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Published: July 16, 2002

 
 

Relearning e-Learning: Three Principles for Success

In some instances, e-learning can provide a better, more interactive, and more cost-effective delivery device. In particular, e-learning tools are a viable substitute for print media. Advantages include easier customization, greatly expanded indexing and word-search functionality, and supplemental multimedia features, such as video and audio clips, hypertext links, and real-time test scoring.

Opportunities by Sector
The greatest opportunities for e-learning lie with the corporate and professional segments. Corporations spent more than $30 billion on training in 2000, ranging from job-specific skills to more general ones like writing. Many of these are perfect for e-learning because they’re bite-sized and supplemental. What’s more, online education can significantly reduce corporate travel expenses for training.

“Corporations spent more than $30 billion on training in 2000, ranging from job-specific skills to more general ones like writing. Many of these are perfect for e-learning.”
E-learning products for the K-12 classroom will be designed not to replace teachers and textbooks, but to make them more effective. In the short-term, digital classroom materials will be used primarily for presentation purposes, with teachers accessing content clips or simulations to enhance lectures and illustrate key concepts. Longer term, individual students or small groups of students will use learning software more.

Electronic assessment and diagnostic tools are promising products to identify weaknesses of individual students and to help create custom assignments and tutorials. In addition, there is an opportunity to position e-learning tools to test a teacher’s competence. To succeed in this market, however, e-learning companies will have to gain accreditation with the department of education of individual states to ensure that offered courses can be used to fulfill training requirements.

As in K-12, e-learning in higher education will play a support role in full-time higher education programs, primarily providing supplemental materials, such as electronic syllabi, course materials, and tests.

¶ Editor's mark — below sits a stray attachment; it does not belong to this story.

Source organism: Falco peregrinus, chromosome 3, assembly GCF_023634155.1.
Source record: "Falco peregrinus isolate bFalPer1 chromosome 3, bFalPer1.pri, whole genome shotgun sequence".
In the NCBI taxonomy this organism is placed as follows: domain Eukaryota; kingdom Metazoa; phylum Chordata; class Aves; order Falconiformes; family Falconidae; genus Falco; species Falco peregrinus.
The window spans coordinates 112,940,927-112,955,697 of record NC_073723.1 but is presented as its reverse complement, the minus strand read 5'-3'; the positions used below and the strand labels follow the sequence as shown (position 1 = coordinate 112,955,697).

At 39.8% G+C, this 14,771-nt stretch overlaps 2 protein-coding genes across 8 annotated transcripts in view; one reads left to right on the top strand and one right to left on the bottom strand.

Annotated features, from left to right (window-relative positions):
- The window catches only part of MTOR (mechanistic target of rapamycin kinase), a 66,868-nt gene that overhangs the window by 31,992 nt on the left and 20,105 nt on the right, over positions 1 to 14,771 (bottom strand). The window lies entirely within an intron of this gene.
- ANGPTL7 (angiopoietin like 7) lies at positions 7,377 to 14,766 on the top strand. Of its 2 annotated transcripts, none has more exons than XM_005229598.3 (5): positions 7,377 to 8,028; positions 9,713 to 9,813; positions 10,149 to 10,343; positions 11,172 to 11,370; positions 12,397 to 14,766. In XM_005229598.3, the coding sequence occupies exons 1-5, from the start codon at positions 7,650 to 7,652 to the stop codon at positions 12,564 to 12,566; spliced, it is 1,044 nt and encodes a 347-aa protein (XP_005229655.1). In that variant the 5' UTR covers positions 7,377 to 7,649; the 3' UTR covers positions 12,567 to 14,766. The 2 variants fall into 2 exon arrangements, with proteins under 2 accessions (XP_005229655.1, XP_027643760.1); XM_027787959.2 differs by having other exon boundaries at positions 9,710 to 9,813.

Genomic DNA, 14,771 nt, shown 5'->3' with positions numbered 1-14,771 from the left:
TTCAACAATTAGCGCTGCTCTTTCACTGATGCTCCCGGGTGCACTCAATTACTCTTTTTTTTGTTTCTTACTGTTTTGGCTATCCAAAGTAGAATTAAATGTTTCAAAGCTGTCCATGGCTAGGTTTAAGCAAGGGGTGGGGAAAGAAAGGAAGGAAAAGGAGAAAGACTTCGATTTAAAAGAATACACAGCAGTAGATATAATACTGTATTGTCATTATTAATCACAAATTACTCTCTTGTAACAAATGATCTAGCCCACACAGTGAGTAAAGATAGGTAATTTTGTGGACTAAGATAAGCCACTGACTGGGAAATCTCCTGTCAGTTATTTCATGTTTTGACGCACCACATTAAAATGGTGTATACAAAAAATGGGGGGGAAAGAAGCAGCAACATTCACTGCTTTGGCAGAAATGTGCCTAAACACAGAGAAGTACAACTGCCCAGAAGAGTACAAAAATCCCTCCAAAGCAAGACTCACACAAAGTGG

The University of Phoenix Online has set the standard for part-time adult continuing education in cyberspace. The for-profit, publicly traded institution offers accredited degree programs for adults in such fields as business and technology. The University of Phoenix Online has been successful largely due to its narrow focus and its ability to gain scale through a nationwide roll-out; courses are developed centrally and then offered to students anywhere on the Internet, maintaining quality control while cutting costs.

“The milk industry revived stagnating sales with convenient single-serve containers for people on the go. Similarly, e-learning companies can offer single-serve products focused on one subject.”
But Internet-enabled e-learning may not be offered as successfully to lifetime learners, who take courses simply for fun and enrichment. (Such extension courses, historically delivered to post-college adults in a classroom setting after work or on weekends, have been popular since the 1940s.) The huge range of topics covered by such courses makes scale difficult to achieve. Plus, adult education courses typically play a social role in students’ lives that can’t be duplicated using e-learning.

E-Learning’s Destiny
As it evolves, e-learning is destined to find its largest audience outside traditional educational institutions. It’s best customers will be corporations, working adults, and people preparing for certification and examination.

But it’s clear e-learning will never replace classroom-based teaching. Instead, it will help existing institutions teach students in new ways, using a wider variety of tools and a more customized approach. The Internet could become the catalyst that allows traditional educational methods to extend their impact far beyond what they could ever do in a conventional classroom setting.


Authors
Reggie Van Lee, van_lee_reggie@bah.com
Reggie Van Lee is a Booz Allen Hamilton vice president and the managing partner of the firm’s New York office. He has extensive experience developing and implementing major growth strategies and change programs for media and high-tech companies.

Sumita Bhattacharya, bhattacharya_sumita@bah.com
Sumita Bhattacharya is a principal with Booz Allen Hamilton in New York. She works with education clients to develop and implement e-learning business strategies.

Tina Nelson, nelson_tina@bah.com
Tina Nelson is a senior associate with Booz Allen Hamilton in New York. She works with education clients to develop and implement e-learning business strategies.
 
 
 
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Resources

  1. “Business Schools: Fighting the Enemy Within,” by Paul O. Gaddis, s+b, 4Q 2000. Click here.
  2. “E-Education Is the New New Thing,” by Michael Barker, s+b, 1Q 2000. Click here.